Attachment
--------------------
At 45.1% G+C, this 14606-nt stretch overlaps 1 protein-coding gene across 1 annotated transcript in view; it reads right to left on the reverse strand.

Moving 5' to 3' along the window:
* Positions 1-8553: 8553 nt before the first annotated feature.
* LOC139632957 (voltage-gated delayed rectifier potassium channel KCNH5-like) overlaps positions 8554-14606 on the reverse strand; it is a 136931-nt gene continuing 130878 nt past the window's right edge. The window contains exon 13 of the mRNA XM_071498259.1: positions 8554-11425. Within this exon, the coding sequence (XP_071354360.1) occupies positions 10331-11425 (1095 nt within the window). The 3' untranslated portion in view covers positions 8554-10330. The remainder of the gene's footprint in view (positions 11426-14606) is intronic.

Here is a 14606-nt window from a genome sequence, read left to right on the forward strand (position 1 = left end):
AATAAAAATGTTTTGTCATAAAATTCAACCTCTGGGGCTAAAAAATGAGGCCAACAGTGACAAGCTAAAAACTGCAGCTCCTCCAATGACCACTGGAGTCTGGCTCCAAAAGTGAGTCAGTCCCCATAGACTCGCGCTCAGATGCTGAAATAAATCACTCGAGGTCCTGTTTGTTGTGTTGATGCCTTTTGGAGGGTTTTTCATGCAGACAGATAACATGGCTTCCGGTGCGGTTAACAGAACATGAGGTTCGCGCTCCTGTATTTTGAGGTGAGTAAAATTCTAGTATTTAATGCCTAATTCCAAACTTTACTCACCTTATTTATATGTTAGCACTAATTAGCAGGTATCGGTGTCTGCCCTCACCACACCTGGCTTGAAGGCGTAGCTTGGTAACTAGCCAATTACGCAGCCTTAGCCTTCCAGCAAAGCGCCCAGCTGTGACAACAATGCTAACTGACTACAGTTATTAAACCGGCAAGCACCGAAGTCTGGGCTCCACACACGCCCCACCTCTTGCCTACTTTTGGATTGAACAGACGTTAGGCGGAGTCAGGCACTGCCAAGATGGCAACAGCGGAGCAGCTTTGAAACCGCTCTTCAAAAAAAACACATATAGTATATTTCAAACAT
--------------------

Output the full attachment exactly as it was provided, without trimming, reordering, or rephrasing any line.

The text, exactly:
At 45.1% G+C, this 14606-nt stretch overlaps 1 protein-coding gene across 1 annotated transcript in view; it reads right to left on the reverse strand.

Moving 5' to 3' along the window:
* Positions 1-8553: 8553 nt before the first annotated feature.
* LOC139632957 (voltage-gated delayed rectifier potassium channel KCNH5-like) overlaps positions 8554-14606 on the reverse strand; it is a 136931-nt gene continuing 130878 nt past the window's right edge. The window contains exon 13 of the mRNA XM_071498259.1: positions 8554-11425. Within this exon, the coding sequence (XP_071354360.1) occupies positions 10331-11425 (1095 nt within the window). The 3' untranslated portion in view covers positions 8554-10330. The remainder of the gene's footprint in view (positions 11426-14606) is intronic.

Here is a 14606-nt window from a genome sequence, read left to right on the forward strand (position 1 = left end):
AATAAAAATGTTTTGTCATAAAATTCAACCTCTGGGGCTAAAAAATGAGGCCAACAGTGACAAGCTAAAAACTGCAGCTCCTCCAATGACCACTGGAGTCTGGCTCCAAAAGTGAGTCAGTCCCCATAGACTCGCGCTCAGATGCTGAAATAAATCACTCGAGGTCCTGTTTGTTGTGTTGATGCCTTTTGGAGGGTTTTTCATGCAGACAGATAACATGGCTTCCGGTGCGGTTAACAGAACATGAGGTTCGCGCTCCTGTATTTTGAGGTGAGTAAAATTCTAGTATTTAATGCCTAATTCCAAACTTTACTCACCTTATTTATATGTTAGCACTAATTAGCAGGTATCGGTGTCTGCCCTCACCACACCTGGCTTGAAGGCGTAGCTTGGTAACTAGCCAATTACGCAGCCTTAGCCTTCCAGCAAAGCGCCCAGCTGTGACAACAATGCTAACTGACTACAGTTATTAAACCGGCAAGCACCGAAGTCTGGGCTCCACACACGCCCCACCTCTTGCCTACTTTTGGATTGAACAGACGTTAGGCGGAGTCAGGCACTGCCAAGATGGCAACAGCGGAGCAGCTTTGAAACCGCTCTTCAAAAAAAACACATATAGTATATTTCAAACAT